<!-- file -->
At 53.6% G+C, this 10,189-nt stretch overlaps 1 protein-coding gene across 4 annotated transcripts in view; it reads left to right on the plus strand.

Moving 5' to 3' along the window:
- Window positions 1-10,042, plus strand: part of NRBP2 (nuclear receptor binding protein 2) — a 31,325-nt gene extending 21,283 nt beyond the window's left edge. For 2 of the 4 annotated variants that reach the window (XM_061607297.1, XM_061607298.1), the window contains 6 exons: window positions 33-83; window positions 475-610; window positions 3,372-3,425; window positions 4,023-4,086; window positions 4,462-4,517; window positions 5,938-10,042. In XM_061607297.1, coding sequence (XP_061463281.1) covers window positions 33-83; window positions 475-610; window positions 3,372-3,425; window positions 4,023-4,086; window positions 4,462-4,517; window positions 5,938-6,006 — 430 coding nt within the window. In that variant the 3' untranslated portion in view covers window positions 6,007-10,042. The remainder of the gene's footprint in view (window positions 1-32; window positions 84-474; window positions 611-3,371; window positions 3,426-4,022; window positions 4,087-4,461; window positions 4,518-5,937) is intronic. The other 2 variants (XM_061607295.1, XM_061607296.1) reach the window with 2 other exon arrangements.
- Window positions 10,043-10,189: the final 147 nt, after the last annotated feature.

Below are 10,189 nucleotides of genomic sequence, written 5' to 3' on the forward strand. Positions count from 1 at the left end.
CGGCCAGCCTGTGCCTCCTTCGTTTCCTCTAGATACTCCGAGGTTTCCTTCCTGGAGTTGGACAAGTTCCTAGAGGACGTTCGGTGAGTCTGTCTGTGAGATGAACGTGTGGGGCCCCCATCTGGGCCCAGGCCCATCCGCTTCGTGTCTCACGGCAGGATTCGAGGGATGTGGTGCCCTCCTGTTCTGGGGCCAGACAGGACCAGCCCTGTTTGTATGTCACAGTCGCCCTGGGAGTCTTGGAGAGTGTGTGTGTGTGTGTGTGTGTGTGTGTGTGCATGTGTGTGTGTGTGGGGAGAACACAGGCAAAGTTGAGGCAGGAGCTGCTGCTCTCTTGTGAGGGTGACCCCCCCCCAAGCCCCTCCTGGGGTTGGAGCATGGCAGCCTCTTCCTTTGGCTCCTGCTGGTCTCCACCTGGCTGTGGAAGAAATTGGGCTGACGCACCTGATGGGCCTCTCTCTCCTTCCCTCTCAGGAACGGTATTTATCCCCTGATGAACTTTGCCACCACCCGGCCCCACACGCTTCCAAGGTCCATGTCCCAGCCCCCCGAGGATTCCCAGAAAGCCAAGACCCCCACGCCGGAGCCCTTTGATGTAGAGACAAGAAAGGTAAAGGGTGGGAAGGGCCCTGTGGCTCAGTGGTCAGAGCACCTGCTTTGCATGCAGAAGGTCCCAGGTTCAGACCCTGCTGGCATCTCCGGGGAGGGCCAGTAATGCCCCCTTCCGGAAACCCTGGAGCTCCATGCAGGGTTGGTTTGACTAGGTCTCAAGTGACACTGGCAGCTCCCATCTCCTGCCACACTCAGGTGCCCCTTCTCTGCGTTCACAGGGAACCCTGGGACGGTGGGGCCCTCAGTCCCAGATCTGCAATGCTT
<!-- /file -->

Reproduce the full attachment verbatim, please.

At 53.6% G+C, this 10,189-nt stretch overlaps 1 protein-coding gene across 4 annotated transcripts in view; it reads left to right on the plus strand.

Moving 5' to 3' along the window:
- Window positions 1-10,042, plus strand: part of NRBP2 (nuclear receptor binding protein 2) — a 31,325-nt gene extending 21,283 nt beyond the window's left edge. For 2 of the 4 annotated variants that reach the window (XM_061607297.1, XM_061607298.1), the window contains 6 exons: window positions 33-83; window positions 475-610; window positions 3,372-3,425; window positions 4,023-4,086; window positions 4,462-4,517; window positions 5,938-10,042. In XM_061607297.1, coding sequence (XP_061463281.1) covers window positions 33-83; window positions 475-610; window positions 3,372-3,425; window positions 4,023-4,086; window positions 4,462-4,517; window positions 5,938-6,006 — 430 coding nt within the window. In that variant the 3' untranslated portion in view covers window positions 6,007-10,042. The remainder of the gene's footprint in view (window positions 1-32; window positions 84-474; window positions 611-3,371; window positions 3,426-4,022; window positions 4,087-4,461; window positions 4,518-5,937) is intronic. The other 2 variants (XM_061607295.1, XM_061607296.1) reach the window with 2 other exon arrangements.
- Window positions 10,043-10,189: the final 147 nt, after the last annotated feature.

Below are 10,189 nucleotides of genomic sequence, written 5' to 3' on the forward strand. Positions count from 1 at the left end.
CGGCCAGCCTGTGCCTCCTTCGTTTCCTCTAGATACTCCGAGGTTTCCTTCCTGGAGTTGGACAAGTTCCTAGAGGACGTTCGGTGAGTCTGTCTGTGAGATGAACGTGTGGGGCCCCCATCTGGGCCCAGGCCCATCCGCTTCGTGTCTCACGGCAGGATTCGAGGGATGTGGTGCCCTCCTGTTCTGGGGCCAGACAGGACCAGCCCTGTTTGTATGTCACAGTCGCCCTGGGAGTCTTGGAGAGTGTGTGTGTGTGTGTGTGTGTGTGTGTGTGCATGTGTGTGTGTGTGGGGAGAACACAGGCAAAGTTGAGGCAGGAGCTGCTGCTCTCTTGTGAGGGTGACCCCCCCCCAAGCCCCTCCTGGGGTTGGAGCATGGCAGCCTCTTCCTTTGGCTCCTGCTGGTCTCCACCTGGCTGTGGAAGAAATTGGGCTGACGCACCTGATGGGCCTCTCTCTCCTTCCCTCTCAGGAACGGTATTTATCCCCTGATGAACTTTGCCACCACCCGGCCCCACACGCTTCCAAGGTCCATGTCCCAGCCCCCCGAGGATTCCCAGAAAGCCAAGACCCCCACGCCGGAGCCCTTTGATGTAGAGACAAGAAAGGTAAAGGGTGGGAAGGGCCCTGTGGCTCAGTGGTCAGAGCACCTGCTTTGCATGCAGAAGGTCCCAGGTTCAGACCCTGCTGGCATCTCCGGGGAGGGCCAGTAATGCCCCCTTCCGGAAACCCTGGAGCTCCATGCAGGGTTGGTTTGACTAGGTCTCAAGTGACACTGGCAGCTCCCATCTCCTGCCACACTCAGGTGCCCCTTCTCTGCGTTCACAGGGAACCCTGGGACGGTGGGGCCCTCAGTCCCAGATCTGCAATGCTT